Stars explained: * A production of no real merit with failings in all areas. ** A production showing evidence of not enough time or effort, or even talent, and which never breathes any real life into the piece – or a show lumbered with a terrible script. *** A good enjoyable show which might have some small flaws but has largely achieved what it set out to do.**** An excellent show which shows a great deal of work and stage craft with no noticeable or major flaws.***** A four star show which has found that extra bit of magic which lifts theatre to another plane.
Half stars fall between the ratings


Death by Design

Sutton Arts Theatre


SUTTON Arts produce several productions a year. Inevitably that swallows up the well- known plays at a rate of knots.

So a pleasing by-product of their prolific performance schedule is that they have to unearth lesser known plays from time to time to keep the production line rolling. Death by Design is one such show.

Written by Massachusetts born, and America resident, playwright Rob Urbanati, the author’s Anglophilia is manifested by this pastiche of great British crime writer Agatha Christie, and great British gentleman, Noel Coward.

Death by Design was premiered in Houston, Texas, in 2011 but the ending was rewritten in 2013, so it is a pretty contemporaneous homage.

The drama is set in 1932 in Cookham, England, the country home of playwright Edward Bennett (Richard Clarke) and his, flighty, man-eating, actress wife, Sorel (Hellie England). It is a volatile marriage in which barbed badinage and missiles are equal weapons of choice.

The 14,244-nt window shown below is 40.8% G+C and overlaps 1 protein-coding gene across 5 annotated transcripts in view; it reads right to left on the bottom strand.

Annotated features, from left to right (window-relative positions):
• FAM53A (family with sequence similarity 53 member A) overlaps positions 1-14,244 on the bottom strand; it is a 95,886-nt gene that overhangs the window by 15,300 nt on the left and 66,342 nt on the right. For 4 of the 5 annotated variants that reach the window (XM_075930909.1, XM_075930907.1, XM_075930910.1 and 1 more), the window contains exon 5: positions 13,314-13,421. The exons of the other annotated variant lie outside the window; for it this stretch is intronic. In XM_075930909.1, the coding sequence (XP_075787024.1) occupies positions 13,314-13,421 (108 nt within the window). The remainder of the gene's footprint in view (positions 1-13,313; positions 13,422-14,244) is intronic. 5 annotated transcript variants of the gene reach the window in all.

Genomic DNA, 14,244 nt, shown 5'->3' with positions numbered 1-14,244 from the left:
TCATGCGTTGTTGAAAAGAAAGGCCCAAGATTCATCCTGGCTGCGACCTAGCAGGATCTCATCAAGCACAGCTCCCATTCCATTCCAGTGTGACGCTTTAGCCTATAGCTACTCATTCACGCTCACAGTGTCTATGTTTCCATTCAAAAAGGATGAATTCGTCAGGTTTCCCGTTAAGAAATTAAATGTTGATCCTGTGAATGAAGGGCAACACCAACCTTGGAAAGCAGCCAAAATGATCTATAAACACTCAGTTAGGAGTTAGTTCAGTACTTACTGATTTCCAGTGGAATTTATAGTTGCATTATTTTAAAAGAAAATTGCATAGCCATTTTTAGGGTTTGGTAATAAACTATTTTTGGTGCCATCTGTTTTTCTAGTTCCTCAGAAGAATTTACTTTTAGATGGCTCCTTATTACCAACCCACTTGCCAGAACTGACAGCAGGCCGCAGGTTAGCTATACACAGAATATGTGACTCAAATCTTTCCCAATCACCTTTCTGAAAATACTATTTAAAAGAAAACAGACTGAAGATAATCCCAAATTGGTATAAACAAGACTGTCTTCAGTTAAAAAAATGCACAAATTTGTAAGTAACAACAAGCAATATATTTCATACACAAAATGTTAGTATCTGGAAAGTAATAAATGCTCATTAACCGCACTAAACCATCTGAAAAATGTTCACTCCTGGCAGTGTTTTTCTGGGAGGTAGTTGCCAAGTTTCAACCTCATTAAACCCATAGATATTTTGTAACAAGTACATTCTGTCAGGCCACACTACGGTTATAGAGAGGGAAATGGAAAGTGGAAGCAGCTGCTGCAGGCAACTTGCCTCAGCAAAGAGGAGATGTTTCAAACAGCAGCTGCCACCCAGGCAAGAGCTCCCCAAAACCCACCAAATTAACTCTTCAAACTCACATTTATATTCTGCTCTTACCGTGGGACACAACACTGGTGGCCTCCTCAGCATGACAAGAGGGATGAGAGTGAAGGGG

Co-Directors Hazel Evans and Mavis Atkinson took on the responsibility after the original director became unavailable, and have done a first-rate job at bringing it to the stage, bringing their considerable, and formidable, experience to bear. Fortunately, they have a strong cast to work with.

Anne Dempsey as Maid Bridget, and George Wyton, as Chauffeur Jack, make a fine double act and open proceedings on a well- dressed, single set, stage, which is a credit to Colin Edge and his set team.

Anne Dempsey is a delight as the Maid who doesn’t want to clean, make tea, take guest’s coats, or undertake any maid’s duties whatsoever, even resorting to growling to deter any such impertinent requests. Yet her knowledge of poisonous plants and murder seems positively encyclopaedic while George Wyton’s convinces as a charming jack-the-lad with a heart.

The other double act are Mr and Mrs Bennett. Richard Clarke’s care worn, urbane, characterisation is the perfect foil for Hellie England, who has by far the most fun. Looking stunning in a full length, sleeveless, halter neck amethyst evening gown, she preened and pouted, and even snapped a cocktail glass stalk in her dedication to the cause.

Allen Lane played sleazy, adulterer, Tory Politician Walter Pearce with unctuous ease, wooing Sorel Bennett in the first half, and laying dead for the second. His opposite, socialist guest Eric (Nick Shelton), made the best of a slightly underwritten part. Anne Deakin (Victoria Van Roth) by contrast had more to do, growing more inebriated, and funny, as the evening progressed, without losing her accuracy in any way when throwing the dregs of her drink at her host while demanding a refill. The appearance of Libby Allport, as Alice, was a nice plot twist.

The cast consistently raised laughter with some good lines, and enthusiastic character acting making for an enjoyable night out. Urbanati’s Death by Design does not reach the heights of those whom he wishes to parody. But who does beat Christie for murder plots, or Coward for playing with the foibles of the British upper class? Hazel Evans and Mavis Atkinson have done a sterling job to squeeze the very best out of the script, as have the cast. Death by Design runs to Saturday 6th February.

Gary Longden


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